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A study by Martin Lévesque and his team explains the role of dopaminergic neurons in hyperactivity and suggests a mechanism of action for Ritalin


Read a new article by Université Laval news on a discovery by Martin Lévesque’s team


Cellular cogs of hyperactivity uncovered – Study clarifies the role of dopaminergic neurons in hyperactivity and suggests a mechanism of action for Ritalin



The cellular mechanism uncovered by the researchers could explain the mode of action of Ritalin in humans. The drug is believed to block the reuptake of dopamine by neurons, thereby prolonging the effects of this neurotransmitter.



Although about one in 10 people will suffer from attention deficit hyperactivity disorder (ADHD) in their lifetime, the cellular causes of this health problem are still very poorly understood. A study published in Cell Reports by a team from Laval University’s CERVO Research Centre now sheds some light on the subject. The researchers were able to determine which type of neurons are involved in the development of hyperactivity in mice and the cellular mechanisms involved. This breakthrough suggests a plausible mode of action for Ritalin, a drug widely prescribed for ADHD, but whose mechanism of action is unknown.



Study leader Martin Lévesque says ADHD is attributed to problems during embryogenesis and early life, when connections are made in the neurons that produce dopamine. This neurotransmitter is involved in pleasure, attention, reward and movement. The human brain contains tens of billions of neurons, but only about 500,000 of them are dopaminergic neurons,” he says.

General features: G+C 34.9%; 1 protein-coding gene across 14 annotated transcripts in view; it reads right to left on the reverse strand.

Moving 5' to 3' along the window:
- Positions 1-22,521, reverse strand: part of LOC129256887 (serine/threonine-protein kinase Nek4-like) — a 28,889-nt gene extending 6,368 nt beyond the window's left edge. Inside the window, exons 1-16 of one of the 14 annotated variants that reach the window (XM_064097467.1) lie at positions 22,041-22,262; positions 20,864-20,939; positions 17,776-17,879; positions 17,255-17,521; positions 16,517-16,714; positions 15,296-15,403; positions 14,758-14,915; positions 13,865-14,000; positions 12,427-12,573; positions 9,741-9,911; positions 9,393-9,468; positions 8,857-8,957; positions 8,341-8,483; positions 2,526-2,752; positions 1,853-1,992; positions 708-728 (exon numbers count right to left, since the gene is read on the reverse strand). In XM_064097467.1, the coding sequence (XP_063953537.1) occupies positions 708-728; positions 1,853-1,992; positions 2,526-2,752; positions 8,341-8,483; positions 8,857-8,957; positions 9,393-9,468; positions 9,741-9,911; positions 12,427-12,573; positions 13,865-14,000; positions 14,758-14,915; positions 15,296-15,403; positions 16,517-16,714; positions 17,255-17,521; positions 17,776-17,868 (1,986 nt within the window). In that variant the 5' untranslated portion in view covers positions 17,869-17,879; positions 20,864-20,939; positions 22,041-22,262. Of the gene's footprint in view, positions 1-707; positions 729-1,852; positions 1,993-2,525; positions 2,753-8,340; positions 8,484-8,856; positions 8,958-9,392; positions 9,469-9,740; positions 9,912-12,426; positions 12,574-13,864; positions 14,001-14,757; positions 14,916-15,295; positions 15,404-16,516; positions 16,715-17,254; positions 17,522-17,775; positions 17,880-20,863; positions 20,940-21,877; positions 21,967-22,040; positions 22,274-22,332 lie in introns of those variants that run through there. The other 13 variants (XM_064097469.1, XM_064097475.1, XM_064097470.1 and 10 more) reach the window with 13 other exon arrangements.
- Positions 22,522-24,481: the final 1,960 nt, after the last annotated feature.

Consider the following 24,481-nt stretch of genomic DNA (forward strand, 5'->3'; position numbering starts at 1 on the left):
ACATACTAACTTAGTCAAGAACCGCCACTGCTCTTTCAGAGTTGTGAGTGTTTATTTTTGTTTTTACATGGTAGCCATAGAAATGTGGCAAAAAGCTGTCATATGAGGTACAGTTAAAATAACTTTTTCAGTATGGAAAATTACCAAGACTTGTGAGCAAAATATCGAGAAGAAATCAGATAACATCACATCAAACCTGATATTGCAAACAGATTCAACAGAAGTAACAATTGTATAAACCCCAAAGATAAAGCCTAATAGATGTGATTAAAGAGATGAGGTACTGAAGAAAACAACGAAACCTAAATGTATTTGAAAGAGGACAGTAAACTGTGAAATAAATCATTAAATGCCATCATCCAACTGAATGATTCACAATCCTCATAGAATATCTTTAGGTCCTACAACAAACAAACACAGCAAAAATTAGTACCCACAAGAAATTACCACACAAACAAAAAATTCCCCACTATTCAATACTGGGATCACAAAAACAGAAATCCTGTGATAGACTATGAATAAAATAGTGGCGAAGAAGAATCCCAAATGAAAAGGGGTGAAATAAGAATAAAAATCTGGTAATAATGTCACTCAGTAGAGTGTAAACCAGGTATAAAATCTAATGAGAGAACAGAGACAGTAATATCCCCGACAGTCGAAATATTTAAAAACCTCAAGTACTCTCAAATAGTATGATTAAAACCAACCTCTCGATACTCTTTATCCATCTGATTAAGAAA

In the article published by Cell Reports, Lévesque and colleagues show that pharmacogenetic inhibition of dopamine neurons during the first weeks of life in mice – which corresponds to early childhood in humans – quickly leads to hyperactive behaviour. “These mice travel twice as far as control mice in the same time period,” says the researcher.



When the same experiment is repeated in adult mice, the researchers observe no effect on locomotor behaviour. “At the beginning of life, the brain is very malleable and a disturbance in the activity of dopaminergic neurons during this period has repercussions on later behaviour,” explains Professor Lévesque.



The researchers’ work has made it possible to identify the role of two proteins – Slitrk2 and Slitrk5 – in the development of dopaminergic neuron connections in mice. Slitrk2 promotes the formation of excitatory synapses that increase motor activity, while Slitrk5 does the opposite, says Dr. Lévesque. “An imbalance between the excitation and inhibition of dopaminergic neurons during connection development leads to hyperactivity in mice.” It’s not known what could cause such an imbalance in humans, but a combination of genetic and environmental factors, such as pesticide exposure, could be the cause.



This cellular mechanism could explain how Ritalin works in humans,” he says. “We know that some of the dopamine that is released by dopaminergic neurons is recycled by these cells. Ritalin blocks this recapture, so even though less dopamine is released in hyperactive children, the dopamine that is released is active for a longer period of time.”



The study published in Cell Reports is signed by Charleen Salesse, Julien Charest, Hélène Doucet-Beaupré, Anne-Marie Castonguay, Simon Labrecque, Paul De Koninck and Martin Lévesque.



(Translated by CERVO with



Read the original article by Jean Hamann (in French) here:



The original resarch article is available here:



Salesse C, Charest J, Doucet-Beaupré H, et al. Opposite Control of Excitatory and Inhibitory Synapse Formation by Slitrk2 and Slitrk5 on Dopamine Neurons Modulates Hyperactivity Behavior. Cell Rep. 2020;30(7):2374–2386.e5. doi:10.1016/j.celrep.2020.01.084